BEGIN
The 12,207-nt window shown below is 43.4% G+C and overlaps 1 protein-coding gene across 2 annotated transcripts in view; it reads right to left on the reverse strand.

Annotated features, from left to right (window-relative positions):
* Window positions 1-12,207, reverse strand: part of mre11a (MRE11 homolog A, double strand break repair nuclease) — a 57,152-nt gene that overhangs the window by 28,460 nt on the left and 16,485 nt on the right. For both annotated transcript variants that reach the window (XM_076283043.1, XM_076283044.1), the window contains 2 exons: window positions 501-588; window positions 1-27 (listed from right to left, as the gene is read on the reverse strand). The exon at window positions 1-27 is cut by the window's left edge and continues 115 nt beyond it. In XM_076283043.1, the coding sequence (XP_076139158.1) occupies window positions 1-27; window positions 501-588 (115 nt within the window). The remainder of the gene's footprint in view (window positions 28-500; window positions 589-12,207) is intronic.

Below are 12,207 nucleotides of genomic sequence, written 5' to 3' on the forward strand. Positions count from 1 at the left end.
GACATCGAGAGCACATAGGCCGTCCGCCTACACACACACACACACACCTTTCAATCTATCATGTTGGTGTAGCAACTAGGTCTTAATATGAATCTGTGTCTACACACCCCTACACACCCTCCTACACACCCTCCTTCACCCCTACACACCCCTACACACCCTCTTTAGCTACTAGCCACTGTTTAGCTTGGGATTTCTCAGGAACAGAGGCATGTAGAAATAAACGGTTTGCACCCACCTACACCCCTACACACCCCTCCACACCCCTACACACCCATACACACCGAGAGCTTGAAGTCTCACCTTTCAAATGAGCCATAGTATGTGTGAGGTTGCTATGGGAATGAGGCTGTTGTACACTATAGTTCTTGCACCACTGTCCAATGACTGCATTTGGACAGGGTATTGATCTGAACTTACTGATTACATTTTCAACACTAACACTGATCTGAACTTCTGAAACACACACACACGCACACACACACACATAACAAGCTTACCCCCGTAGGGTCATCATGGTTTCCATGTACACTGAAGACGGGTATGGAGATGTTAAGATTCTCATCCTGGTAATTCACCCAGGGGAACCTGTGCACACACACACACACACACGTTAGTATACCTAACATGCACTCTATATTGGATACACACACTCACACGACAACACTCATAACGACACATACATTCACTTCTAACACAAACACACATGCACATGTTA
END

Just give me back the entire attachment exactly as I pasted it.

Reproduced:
The 12,207-nt window shown below is 43.4% G+C and overlaps 1 protein-coding gene across 2 annotated transcripts in view; it reads right to left on the reverse strand.

Annotated features, from left to right (window-relative positions):
* Window positions 1-12,207, reverse strand: part of mre11a (MRE11 homolog A, double strand break repair nuclease) — a 57,152-nt gene that overhangs the window by 28,460 nt on the left and 16,485 nt on the right. For both annotated transcript variants that reach the window (XM_076283043.1, XM_076283044.1), the window contains 2 exons: window positions 501-588; window positions 1-27 (listed from right to left, as the gene is read on the reverse strand). The exon at window positions 1-27 is cut by the window's left edge and continues 115 nt beyond it. In XM_076283043.1, the coding sequence (XP_076139158.1) occupies window positions 1-27; window positions 501-588 (115 nt within the window). The remainder of the gene's footprint in view (window positions 28-500; window positions 589-12,207) is intronic.

Below are 12,207 nucleotides of genomic sequence, written 5' to 3' on the forward strand. Positions count from 1 at the left end.
GACATCGAGAGCACATAGGCCGTCCGCCTACACACACACACACACACCTTTCAATCTATCATGTTGGTGTAGCAACTAGGTCTTAATATGAATCTGTGTCTACACACCCCTACACACCCTCCTACACACCCTCCTTCACCCCTACACACCCCTACACACCCTCTTTAGCTACTAGCCACTGTTTAGCTTGGGATTTCTCAGGAACAGAGGCATGTAGAAATAAACGGTTTGCACCCACCTACACCCCTACACACCCCTCCACACCCCTACACACCCATACACACCGAGAGCTTGAAGTCTCACCTTTCAAATGAGCCATAGTATGTGTGAGGTTGCTATGGGAATGAGGCTGTTGTACACTATAGTTCTTGCACCACTGTCCAATGACTGCATTTGGACAGGGTATTGATCTGAACTTACTGATTACATTTTCAACACTAACACTGATCTGAACTTCTGAAACACACACACACGCACACACACACACATAACAAGCTTACCCCCGTAGGGTCATCATGGTTTCCATGTACACTGAAGACGGGTATGGAGATGTTAAGATTCTCATCCTGGTAATTCACCCAGGGGAACCTGTGCACACACACACACACACACGTTAGTATACCTAACATGCACTCTATATTGGATACACACACTCACACGACAACACTCATAACGACACATACATTCACTTCTAACACAAACACACATGCACATGTTA